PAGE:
One of the most beautiful Sicilian traditions, involving young and old, is a typical dance: the tarantella.
The melody of the Sicilian tarantella tells stories of other times. This type of dance and melody is typical of all of Southern Italy and the first historical source dates back to the early 17th century. The term tarantella derives from “taranta”, a dialectal term used to indicate the tarantula, a poisonous spider from southern Europe, as well as being linked to “tarantism” a pathology caused by the bite of spiders or other poisonous animals. The tarantella was danced during pagan public holidays and, after the Middle Ages, the frenetic rhythm was considered a healing practice, a sort of exorcism to drive out demons. Over time, original music and dances have undergone several changes, evolving as a couple or collective dance, danced on different holidays.
There are different types of tarantella, according to the area of Sicily you visit, closely related to the traditions and peculiarities of the various territories. There are dances for the carnival, for the courtship, for the grape harvest, for the traditional village festivals or to honor the patron saints of the various countries and cities and for any other type of celebration.
The Sicilian tarantella is almost always danced in pairs, with traditional costumes full of colors and pon pon and the instruments used are mainly accordion, flute, the marranzano, tambourine, and guitar.
Since there are many versions, we focus our attention on a typical tarantella, highly appreciated for its pressing rhythm: U Ballu a chiovu. This is a typical Sicilian tarantella danced during the harvest period. At the end of a hard working day, the farmers gathered in the farmyard and accompanied by typical instruments performed this dance. The name is due to the fact that while performing the steps, the feet always tap the heels at the same point. In other words, jumps are made with open legs, which cross on the ground. Usually, this is danced with a partner and the man enjoys teasing the woman often making jokes, moves, and reverences; dancers approach and, passing from one point to another, hold hands.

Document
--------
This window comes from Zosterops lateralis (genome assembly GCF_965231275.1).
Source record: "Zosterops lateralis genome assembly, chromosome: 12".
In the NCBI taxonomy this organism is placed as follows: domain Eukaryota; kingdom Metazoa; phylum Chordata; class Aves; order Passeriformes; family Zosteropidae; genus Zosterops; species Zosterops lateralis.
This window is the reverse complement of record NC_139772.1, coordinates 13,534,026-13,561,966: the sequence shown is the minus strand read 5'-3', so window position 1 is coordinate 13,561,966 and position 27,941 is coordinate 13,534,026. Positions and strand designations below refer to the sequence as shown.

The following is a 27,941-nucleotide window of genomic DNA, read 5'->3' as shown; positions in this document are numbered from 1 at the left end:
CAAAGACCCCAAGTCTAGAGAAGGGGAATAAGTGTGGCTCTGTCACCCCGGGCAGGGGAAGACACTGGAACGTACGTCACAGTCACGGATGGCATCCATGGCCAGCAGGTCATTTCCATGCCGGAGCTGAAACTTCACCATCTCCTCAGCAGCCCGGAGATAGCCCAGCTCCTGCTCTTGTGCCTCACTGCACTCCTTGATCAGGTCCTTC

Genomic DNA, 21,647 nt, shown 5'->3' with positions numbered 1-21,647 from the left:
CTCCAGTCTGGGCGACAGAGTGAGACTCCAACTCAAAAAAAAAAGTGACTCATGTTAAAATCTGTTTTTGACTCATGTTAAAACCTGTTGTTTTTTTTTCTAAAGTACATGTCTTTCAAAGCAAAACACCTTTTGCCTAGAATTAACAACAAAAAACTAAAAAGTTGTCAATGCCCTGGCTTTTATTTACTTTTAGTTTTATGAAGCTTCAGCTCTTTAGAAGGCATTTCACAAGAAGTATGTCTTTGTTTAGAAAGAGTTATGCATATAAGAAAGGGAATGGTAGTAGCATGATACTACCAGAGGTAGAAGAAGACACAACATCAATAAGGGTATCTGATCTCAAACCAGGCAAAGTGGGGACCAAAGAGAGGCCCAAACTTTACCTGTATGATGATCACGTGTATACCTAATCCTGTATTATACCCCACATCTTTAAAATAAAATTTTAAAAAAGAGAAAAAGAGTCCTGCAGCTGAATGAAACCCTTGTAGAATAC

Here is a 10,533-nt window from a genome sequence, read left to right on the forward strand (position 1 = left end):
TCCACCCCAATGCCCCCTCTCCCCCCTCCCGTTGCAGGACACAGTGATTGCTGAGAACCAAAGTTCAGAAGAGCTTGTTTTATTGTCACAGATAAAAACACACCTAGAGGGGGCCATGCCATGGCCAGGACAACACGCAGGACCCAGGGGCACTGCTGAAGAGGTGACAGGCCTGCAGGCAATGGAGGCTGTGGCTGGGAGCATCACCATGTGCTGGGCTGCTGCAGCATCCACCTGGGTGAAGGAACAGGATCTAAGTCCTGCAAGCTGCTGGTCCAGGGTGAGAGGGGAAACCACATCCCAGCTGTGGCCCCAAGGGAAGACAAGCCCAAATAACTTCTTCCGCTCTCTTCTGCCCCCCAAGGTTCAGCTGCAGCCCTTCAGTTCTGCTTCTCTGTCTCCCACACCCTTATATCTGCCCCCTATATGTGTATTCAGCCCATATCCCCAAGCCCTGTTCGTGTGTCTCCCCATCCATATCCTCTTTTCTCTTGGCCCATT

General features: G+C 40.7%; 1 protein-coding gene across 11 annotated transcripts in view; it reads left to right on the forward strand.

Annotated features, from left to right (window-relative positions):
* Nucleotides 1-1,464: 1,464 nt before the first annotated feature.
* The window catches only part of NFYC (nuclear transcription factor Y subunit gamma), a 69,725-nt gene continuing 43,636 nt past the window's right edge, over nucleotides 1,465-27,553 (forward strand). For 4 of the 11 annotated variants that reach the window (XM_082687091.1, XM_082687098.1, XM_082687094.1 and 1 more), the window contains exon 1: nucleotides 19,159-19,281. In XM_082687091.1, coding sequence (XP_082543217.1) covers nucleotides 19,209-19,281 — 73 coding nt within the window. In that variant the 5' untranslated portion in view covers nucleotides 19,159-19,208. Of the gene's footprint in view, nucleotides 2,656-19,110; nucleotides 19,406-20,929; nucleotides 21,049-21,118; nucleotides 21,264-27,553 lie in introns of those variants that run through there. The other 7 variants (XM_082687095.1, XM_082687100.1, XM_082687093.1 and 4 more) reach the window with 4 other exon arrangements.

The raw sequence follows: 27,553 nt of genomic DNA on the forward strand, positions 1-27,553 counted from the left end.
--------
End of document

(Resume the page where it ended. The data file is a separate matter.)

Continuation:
Even today we can see these dances in the squares or village festivals, performed by the many folk groups that carry on the tradition of tarantella not only in all the Sicilian provinces but also in all the cities of the world. Impossible not to get involved in the dance of the tarantella! We assure you that music will pleasantly transport you to an ancient world, made of traditions, which rejoice the body, mind, and soul.
What else to add? Buona tarantella a tutti!
Photos: edited by folk group Taormina